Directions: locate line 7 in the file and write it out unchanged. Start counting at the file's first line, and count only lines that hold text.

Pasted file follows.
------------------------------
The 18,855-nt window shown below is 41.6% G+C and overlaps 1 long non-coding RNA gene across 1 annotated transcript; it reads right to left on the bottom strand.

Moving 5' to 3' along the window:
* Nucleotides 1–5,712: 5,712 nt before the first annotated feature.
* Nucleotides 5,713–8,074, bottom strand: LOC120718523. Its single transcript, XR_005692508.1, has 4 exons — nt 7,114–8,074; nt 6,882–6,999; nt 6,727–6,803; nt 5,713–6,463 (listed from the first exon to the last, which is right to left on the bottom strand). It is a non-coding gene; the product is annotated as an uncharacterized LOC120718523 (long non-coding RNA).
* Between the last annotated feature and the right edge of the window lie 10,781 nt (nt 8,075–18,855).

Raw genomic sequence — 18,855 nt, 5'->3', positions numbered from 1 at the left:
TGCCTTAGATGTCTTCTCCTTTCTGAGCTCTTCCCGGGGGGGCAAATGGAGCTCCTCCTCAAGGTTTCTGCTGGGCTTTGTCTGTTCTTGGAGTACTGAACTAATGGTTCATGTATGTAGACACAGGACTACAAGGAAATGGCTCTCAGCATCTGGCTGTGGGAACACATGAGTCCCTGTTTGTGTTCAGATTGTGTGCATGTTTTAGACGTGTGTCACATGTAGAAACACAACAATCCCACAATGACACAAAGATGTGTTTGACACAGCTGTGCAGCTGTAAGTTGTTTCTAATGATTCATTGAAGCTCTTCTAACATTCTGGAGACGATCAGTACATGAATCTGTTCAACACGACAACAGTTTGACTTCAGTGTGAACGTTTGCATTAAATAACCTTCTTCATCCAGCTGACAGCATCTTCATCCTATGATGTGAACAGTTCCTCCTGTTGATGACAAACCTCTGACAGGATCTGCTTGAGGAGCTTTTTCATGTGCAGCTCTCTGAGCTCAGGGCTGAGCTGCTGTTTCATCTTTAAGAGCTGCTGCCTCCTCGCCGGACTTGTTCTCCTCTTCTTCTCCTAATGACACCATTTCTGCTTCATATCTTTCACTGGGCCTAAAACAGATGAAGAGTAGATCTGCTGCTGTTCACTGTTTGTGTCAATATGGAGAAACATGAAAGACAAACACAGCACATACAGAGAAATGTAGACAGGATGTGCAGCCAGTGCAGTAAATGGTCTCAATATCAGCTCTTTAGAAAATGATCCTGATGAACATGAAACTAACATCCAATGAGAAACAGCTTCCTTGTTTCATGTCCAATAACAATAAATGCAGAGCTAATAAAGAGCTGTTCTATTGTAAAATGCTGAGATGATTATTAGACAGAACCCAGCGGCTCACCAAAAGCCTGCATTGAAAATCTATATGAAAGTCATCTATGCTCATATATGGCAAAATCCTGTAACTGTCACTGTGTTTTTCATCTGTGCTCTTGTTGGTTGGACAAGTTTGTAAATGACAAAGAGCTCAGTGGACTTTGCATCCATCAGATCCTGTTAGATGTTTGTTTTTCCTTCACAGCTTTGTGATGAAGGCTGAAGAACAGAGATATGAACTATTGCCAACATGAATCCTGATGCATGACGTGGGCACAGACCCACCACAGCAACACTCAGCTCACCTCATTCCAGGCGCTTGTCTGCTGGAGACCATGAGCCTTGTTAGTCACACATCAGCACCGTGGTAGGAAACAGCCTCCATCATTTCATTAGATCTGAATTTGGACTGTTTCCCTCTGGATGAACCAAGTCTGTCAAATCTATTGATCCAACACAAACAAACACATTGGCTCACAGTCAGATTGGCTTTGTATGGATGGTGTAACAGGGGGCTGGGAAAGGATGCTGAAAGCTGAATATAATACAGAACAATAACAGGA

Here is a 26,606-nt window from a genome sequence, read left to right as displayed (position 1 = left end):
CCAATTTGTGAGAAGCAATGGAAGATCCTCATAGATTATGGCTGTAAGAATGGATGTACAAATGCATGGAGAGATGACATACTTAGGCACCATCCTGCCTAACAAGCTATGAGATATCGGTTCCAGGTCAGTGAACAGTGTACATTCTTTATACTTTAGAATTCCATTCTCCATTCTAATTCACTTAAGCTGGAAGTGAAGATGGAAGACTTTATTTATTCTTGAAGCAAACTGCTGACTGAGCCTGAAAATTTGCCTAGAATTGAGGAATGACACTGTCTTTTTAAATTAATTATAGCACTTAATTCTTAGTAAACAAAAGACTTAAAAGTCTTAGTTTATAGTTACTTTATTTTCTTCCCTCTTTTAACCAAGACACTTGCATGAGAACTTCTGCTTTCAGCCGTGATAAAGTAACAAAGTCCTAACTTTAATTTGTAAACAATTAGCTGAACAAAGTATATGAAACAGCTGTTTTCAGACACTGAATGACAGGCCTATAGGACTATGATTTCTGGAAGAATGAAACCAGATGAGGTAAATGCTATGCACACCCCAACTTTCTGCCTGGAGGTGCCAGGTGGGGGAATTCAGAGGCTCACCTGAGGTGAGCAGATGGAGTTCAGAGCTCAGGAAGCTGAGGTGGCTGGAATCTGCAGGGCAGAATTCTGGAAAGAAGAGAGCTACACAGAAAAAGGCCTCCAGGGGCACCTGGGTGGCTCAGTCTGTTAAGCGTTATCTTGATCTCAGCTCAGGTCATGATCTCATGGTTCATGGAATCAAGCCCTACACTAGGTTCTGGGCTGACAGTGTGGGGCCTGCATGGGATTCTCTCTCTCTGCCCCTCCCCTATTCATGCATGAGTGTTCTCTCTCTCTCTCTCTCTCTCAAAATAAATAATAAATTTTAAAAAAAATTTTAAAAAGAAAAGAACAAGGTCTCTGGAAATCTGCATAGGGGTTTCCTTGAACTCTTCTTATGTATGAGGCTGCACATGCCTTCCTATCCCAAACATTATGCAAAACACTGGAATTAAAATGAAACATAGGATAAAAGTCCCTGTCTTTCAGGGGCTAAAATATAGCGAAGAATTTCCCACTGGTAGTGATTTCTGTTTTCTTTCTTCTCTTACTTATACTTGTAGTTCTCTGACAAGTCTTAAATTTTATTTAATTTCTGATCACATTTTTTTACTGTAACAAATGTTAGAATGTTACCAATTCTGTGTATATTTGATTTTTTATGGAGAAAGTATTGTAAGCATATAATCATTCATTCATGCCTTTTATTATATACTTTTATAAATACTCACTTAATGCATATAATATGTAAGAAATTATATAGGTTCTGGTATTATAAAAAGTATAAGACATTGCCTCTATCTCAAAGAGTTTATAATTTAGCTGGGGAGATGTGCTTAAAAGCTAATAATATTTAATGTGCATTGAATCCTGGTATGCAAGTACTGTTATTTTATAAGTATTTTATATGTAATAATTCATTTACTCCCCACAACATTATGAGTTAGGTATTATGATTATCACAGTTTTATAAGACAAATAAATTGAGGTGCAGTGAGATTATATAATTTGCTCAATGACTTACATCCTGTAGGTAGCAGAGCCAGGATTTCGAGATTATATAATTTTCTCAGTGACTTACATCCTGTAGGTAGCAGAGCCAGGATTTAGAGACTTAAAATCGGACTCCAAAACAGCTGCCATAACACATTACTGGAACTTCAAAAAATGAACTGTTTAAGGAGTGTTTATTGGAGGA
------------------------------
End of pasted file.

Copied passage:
TGCCTTAGATGTCTTCTCCTTTCTGAGCTCTTCCCGGGGGGGCAAATGGAGCTCCTCCTCAAGGTTTCTGCTGGGCTTTGTCTGTTCTTGGAGTACTGAACTAATGGTTCATGTATGTAGACACAGGACTACAAGGAAATGGCTCTCAGCATCTGGCTGTGGGAACACATGAGTCCCTGTTTGTGTTCAGATTGTGTGCATGTTTTAGACGTGTGTCACATGTAGAAACACAACAATCCCACAATGACACAAAGATGTGTTTGACACAGCTGTGCAGCTGTAAGTTGTTTCTAATGATTCATTGAAGCTCTTCTAACATTCTGGAGACGATCAGTACATGAATCTGTTCAACACGACAACAGTTTGACTTCAGTGTGAACGTTTGCATTAAATAACCTTCTTCATCCAGCTGACAGCATCTTCATCCTATGATGTGAACAGTTCCTCCTGTTGATGACAAACCTCTGACAGGATCTGCTTGAGGAGCTTTTTCATGTGCAGCTCTCTGAGCTCAGGGCTGAGCTGCTGTTTCATCTTTAAGAGCTGCTGCCTCCTCGCCGGACTTGTTCTCCTCTTCTTCTCCTAATGACACCATTTCTGCTTCATATCTTTCACTGGGCCTAAAACAGATGAAGAGTAGATCTGCTGCTGTTCACTGTTTGTGTCAATATGGAGAAACATGAAAGACAAACACAGCACATACAGAGAAATGTAGACAGGATGTGCAGCCAGTGCAGTAAATGGTCTCAATATCAGCTCTTTAGAAAATGATCCTGATGAACATGAAACTAACATCCAATGAGAAACAGCTTCCTTGTTTCATGTCCAATAACAATAAATGCAGAGCTAATAAAGAGCTGTTCTATTGTAAAATGCTGAGATGATTATTAGACAGAACCCAGCGGCTCACCAAAAGCCTGCATTGAAAATCTATATGAAAGTCATCTATGCTCATATATGGCAAAATCCTGTAACTGTCACTGTGTTTTTCATCTGTGCTCTTGTTGGTTGGACAAGTTTGTAAATGACAAAGAGCTCAGTGGACTTTGCATCCATCAGATCCTGTTAGATGTTTGTTTTTCCTTCACAGCTTTGTGATGAAGGCTGAAGAACAGAGATATGAACTATTGCCAACATGAATCCTGATGCATGACGTGGGCACAGACCCACCACAGCAACACTCAGCTCACCTCATTCCAGGCGCTTGTCTGCTGGAGACCATGAGCCTTGTTAGTCACACATCAGCACCGTGGTAGGAAACAGCCTCCATCATTTCATTAGATCTGAATTTGGACTGTTTCCCTCTGGATGAACCAAGTCTGTCAAATCTATTGATCCAACACAAACAAACACATTGGCTCACAGTCAGATTGGCTTTGTATGGATGGTGTAACAGGGGGCTGGGAAAGGATGCTGAAAGCTGAATATAATACAGAACAATAACAGGA